I'm guessing that was initiated from a low altitude - on take-off or late approach. Not enough time for the other 2 crew members to prevent it.

For a "nice" high-energy crash it has to be higher and faster. Hence the survivors on this one.
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Old 12th Feb 2016, 20:28
  #3365 (permalink)  
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Passing legislation for a one off case is always a bad idea.

I followed the aftermath of this case for other reasons, and frankly unless you wear a tatoo saying " I am an airline pilot" to warn the Psychiatrists of the MD who you really are, and then you will need to force Medical doctors to warn your employer that you are unfit to fly, it will not work ,there is little you can do to prevent this in our open societies.
Lubitz went to see over 20 different doctors , was reported unfit to work by nearly all of them, but only a few declared they knew he was a pilot, and those one who knew just gave him a paper to stay at home.

EASA legislation will not change this.

Only in Russia (and some other CIS states ) I believe Airline Pilots are still given a medical check before every flight, by a company doctor. Was at least still like this a few years ago. Good lefts over from the Soviet times.

Last being 2 or 3 or even 4 in a cockpit , will probably not prevent a highly intelligent psychopath to hide , and do what he wants to do. That is at least what all the psychiatrist say.
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Old 12th Feb 2016, 20:38
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Don't (just) give your opinion here. Fill out the survey (as well).
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Old 16th Feb 2016, 20:40
  #3367 (permalink)  
 
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Read the European Cockpit Association's point of view on this issue:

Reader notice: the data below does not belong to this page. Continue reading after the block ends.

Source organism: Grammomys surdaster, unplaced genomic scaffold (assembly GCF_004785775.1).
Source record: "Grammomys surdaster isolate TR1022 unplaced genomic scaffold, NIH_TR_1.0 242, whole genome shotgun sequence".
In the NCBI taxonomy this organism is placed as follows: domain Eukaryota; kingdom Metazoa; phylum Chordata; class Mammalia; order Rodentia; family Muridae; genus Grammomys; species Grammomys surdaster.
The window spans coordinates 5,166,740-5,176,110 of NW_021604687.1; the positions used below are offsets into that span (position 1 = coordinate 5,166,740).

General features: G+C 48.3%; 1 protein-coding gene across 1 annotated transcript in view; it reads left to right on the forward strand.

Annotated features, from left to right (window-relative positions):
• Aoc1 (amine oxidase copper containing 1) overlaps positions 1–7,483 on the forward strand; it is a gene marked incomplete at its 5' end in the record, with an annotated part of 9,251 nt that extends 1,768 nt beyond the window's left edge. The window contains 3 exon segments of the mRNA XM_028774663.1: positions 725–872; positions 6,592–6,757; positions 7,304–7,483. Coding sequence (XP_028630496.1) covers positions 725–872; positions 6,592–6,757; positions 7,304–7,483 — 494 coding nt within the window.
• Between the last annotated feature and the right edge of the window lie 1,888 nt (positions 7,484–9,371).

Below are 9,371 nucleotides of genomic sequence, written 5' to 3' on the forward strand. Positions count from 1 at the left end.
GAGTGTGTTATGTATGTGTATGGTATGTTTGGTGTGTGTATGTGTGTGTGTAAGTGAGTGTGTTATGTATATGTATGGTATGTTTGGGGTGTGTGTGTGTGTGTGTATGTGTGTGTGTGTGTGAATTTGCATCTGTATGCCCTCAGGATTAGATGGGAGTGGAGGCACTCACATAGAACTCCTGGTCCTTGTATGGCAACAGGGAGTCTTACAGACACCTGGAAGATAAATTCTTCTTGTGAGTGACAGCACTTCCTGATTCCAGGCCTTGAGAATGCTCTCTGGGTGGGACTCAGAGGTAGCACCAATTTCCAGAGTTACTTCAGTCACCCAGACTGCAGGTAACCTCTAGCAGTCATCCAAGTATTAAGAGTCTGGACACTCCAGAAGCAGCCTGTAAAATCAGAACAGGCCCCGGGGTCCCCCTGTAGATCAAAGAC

https://www.eurocockpit.be/stories/2...position-paper
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Old 18th Feb 2016, 09:31
  #3368 (permalink)  
 
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The paper does a good job of identifying the main issues. However, without any proper risk analysis evident on those issues, it does seem to arrive at its conclusion...

The "minimum occupancy" concept is NOT an effective security tool. Quite to the contrary, such a measure has the potential of introducing a risk higher than the one it is trying to prevent, and for which effective mitigating measures are not readily available.
..like a rabbit from a hat.
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Old 18th Feb 2016, 14:04
  #3369 (permalink)  
 
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ExSImGuy history error

With all due respect, ExSimGuy, a lot of the history in your first few paragraphs is completely adrift.

The Trident was already in service when the 737 was first envisioned in 1964. It always had a Flight Engineer station, in the same location as all other 3 crew aircraft. It was never designed as a 2 crew aircraft and the idea that it was "redesigned" following pressure from BALPA is absurd. (It was originally designed to be a significantly bigger aircraft and was redesigned in 1958 to be smaller following pressure from BEA for commercial reasons, which proved to be spectacularly ill-advised, but that's another story.)